Time travel, celestial beings, and sugar pop: The weird, wonderful world of Grimes' 'Art Angels'
When you love an artist, especially one who only recently reached mainstream heights of fame, you feel protective of them: Their previous work, their quirks and eccentricities, the meaning and commiseration that you’ve gleaned and internalized from their work. This is who they ARE, natural courses of behavior and influence like change and evolution be damned. The core of their art cannot and will not be changed by amorphous concepts like “exposure” or “expectations” or “growth.”
So when they publicly take a U-turn in their artistic approach and content, it can feel like a personal attack. Such was the case with the press interview run-up in advance of Grimes’ fourth album Art Angels, in which she promised an album poppier, rockier, and denser in sound, as well as proffered up descriptions like “diss tracks,” “if No Doubt did Studio Ghibli,” “sonically as uncool as I could make it,” “bro-art” and “written from the perspective of Al Pacino in The Godfather Part II. . . except he’s a vampire who can switch gender and travel through space.” Through it all, Grimes has become even more vocal about the effort it takes to create her music, and yes, she is the one creating it — a fact she insisted on underlining to the point where it seemed defensive.
Her fans, myself included, wondered what the hell was going on with the idiosyncratic artist, who’d built her previous work on a foundation of obscurity and obfuscation and was now being all-too-clear about her influences, intent, and guiding ideology. And now, we know what was up, the thing she took her time in crafting: Art Angels is an incredibly direct album, born out of frustration and hate with, largely, anonymous online culture, and turned into both a commentary on and an amazing addition to the pop canon. It is danceable, it is catchy as hell, and it is unmistakably, beautifully, hers.
Canadian weirdo (a term here applied endearingly) Claire Boucher had originally oozed out of the primordial soup of experimental, deeply atmospheric electronica music. When 2012’s Visions hit it big, it was for the things that she’d cultivated for an underground audience and had left percolating outside the glare of of the mainstream music, let alone art and fashion worlds. Her music up until then was filled with space, endless space, embedded into and outside of her sound. “Oblivion” (the song music website Pitchfork named the best song of its decade) has a beat with the verve and unpredictability of skipping rope while addressing assault and fear; “Be A Body” is electric, Grimes’ voice soaring and dipping with thin lines of connection between; “Skin” embodies the static charge between two lovers as they ponder whether they should kiss. But for all the objective weirdness of her earlier music, Boucher herself has always been a capital-p Pop fan. However, her actual entrance into that world wasn’t meant to be hers.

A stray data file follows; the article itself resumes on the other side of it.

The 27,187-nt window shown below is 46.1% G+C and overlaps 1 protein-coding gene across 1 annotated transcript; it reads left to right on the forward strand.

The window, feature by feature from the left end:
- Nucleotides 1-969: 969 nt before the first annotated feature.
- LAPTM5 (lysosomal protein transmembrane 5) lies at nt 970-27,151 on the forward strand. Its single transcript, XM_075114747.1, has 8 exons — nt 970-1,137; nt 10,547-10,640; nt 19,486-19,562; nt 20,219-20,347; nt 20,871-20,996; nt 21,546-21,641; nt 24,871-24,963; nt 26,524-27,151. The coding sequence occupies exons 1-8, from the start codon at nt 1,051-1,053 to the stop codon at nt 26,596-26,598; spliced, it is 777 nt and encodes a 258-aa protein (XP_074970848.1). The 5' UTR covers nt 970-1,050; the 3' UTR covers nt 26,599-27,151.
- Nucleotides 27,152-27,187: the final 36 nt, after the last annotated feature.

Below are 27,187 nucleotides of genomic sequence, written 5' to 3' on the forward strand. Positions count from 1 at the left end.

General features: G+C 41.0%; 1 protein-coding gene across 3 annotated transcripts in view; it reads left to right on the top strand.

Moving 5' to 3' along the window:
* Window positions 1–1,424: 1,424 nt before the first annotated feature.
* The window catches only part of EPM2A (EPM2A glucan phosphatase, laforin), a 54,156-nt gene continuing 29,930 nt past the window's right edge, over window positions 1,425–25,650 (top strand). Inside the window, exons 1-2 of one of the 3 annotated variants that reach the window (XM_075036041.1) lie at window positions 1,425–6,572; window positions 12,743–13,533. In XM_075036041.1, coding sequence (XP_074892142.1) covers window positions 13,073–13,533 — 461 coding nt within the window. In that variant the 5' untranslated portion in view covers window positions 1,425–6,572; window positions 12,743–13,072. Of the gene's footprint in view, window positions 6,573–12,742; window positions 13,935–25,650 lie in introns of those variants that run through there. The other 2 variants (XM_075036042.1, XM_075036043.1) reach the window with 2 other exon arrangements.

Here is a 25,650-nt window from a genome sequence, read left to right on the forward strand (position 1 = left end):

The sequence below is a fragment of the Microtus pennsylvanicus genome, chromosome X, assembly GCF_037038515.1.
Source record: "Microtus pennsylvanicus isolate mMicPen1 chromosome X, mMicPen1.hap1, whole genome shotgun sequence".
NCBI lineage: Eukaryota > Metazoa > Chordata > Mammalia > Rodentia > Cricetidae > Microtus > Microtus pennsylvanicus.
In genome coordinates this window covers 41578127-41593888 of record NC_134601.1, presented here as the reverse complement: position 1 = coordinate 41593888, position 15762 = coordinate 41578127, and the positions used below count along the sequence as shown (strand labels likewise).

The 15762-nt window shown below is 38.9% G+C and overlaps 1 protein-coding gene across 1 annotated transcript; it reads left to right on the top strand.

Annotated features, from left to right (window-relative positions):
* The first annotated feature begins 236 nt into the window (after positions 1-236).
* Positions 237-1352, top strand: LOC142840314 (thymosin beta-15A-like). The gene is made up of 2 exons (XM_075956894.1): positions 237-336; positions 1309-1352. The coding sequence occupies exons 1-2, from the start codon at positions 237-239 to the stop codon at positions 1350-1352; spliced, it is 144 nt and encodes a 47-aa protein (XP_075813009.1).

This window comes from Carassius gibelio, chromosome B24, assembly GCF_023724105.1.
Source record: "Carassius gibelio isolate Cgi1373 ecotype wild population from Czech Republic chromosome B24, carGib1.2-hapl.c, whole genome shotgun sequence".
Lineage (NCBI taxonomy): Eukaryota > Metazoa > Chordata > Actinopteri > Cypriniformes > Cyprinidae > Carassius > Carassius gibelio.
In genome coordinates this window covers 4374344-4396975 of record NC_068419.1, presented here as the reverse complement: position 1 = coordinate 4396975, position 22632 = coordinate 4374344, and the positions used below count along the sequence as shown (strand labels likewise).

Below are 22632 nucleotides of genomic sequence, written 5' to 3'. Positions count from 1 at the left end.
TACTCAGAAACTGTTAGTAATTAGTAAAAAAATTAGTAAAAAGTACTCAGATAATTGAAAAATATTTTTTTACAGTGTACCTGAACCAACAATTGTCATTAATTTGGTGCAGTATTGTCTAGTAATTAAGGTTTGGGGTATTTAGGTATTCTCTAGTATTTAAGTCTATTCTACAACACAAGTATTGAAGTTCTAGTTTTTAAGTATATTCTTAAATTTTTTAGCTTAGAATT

“Go” was written for Rihanna and had a real EDM drop. Later came “Realiti,” a glitchy, panned-sound experiment that was more reminiscent of her earlier music, but with a production quality, vocal clarity, and thought that belied its unfinished state. (A finished form is now a standout track on Art Angels.) Then there were “Take Me Away” and “Entropy,” her collaborations with fun. and Bleachers musician Jack Antonoff. Slowly but surely, Grimes was publicly mucking up conceptions of her as the reclusive, borderline agoraphobic electronic producer/waifish singer. (A misplaced form of idolatry she addressed in this must-read post.)
Her music had been, both by design and by money/time/resource limitations, a certain kind of sparse. Now, to borrow an image from another pop icon, she’s shedding the chrysalis of her former self and emerging, not reborn, but rather reformed. To borrow another wing metaphor, she flew just close enough to the sun to warp herself, but not so much that she didn’t escape the prison of misplaced concern: About the hype cycle, about her production choices, about herself as an artist and visionary within the music world.